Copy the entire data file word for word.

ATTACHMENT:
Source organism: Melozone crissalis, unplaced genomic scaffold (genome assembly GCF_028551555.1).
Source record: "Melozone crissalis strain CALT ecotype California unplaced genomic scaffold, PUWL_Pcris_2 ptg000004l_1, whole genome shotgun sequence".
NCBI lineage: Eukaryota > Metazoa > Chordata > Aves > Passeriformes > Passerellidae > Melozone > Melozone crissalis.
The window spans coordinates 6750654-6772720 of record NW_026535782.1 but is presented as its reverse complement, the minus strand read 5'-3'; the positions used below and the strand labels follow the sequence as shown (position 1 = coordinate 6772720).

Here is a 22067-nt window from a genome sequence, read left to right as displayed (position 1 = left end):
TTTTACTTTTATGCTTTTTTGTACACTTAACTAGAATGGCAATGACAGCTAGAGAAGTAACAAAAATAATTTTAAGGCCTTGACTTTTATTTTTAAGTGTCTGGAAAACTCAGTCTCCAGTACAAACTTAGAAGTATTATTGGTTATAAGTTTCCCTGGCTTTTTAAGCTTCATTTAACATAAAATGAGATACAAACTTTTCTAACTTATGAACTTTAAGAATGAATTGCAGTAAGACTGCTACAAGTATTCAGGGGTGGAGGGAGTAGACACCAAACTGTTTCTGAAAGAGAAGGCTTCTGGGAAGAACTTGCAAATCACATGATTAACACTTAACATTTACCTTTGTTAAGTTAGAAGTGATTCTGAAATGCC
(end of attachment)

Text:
Source organism: Melozone crissalis, unplaced genomic scaffold (genome assembly GCF_028551555.1).
Source record: "Melozone crissalis strain CALT ecotype California unplaced genomic scaffold, PUWL_Pcris_2 ptg000004l_1, whole genome shotgun sequence".
NCBI lineage: Eukaryota > Metazoa > Chordata > Aves > Passeriformes > Passerellidae > Melozone > Melozone crissalis.
The window spans coordinates 6750654-6772720 of record NW_026535782.1 but is presented as its reverse complement, the minus strand read 5'-3'; the positions used below and the strand labels follow the sequence as shown (position 1 = coordinate 6772720).

Here is a 22067-nt window from a genome sequence, read left to right as displayed (position 1 = left end):
TTTTACTTTTATGCTTTTTTGTACACTTAACTAGAATGGCAATGACAGCTAGAGAAGTAACAAAAATAATTTTAAGGCCTTGACTTTTATTTTTAAGTGTCTGGAAAACTCAGTCTCCAGTACAAACTTAGAAGTATTATTGGTTATAAGTTTCCCTGGCTTTTTAAGCTTCATTTAACATAAAATGAGATACAAACTTTTCTAACTTATGAACTTTAAGAATGAATTGCAGTAAGACTGCTACAAGTATTCAGGGGTGGAGGGAGTAGACACCAAACTGTTTCTGAAAGAGAAGGCTTCTGGGAAGAACTTGCAAATCACATGATTAACACTTAACATTTACCTTTGTTAAGTTAGAAGTGATTCTGAAATGCC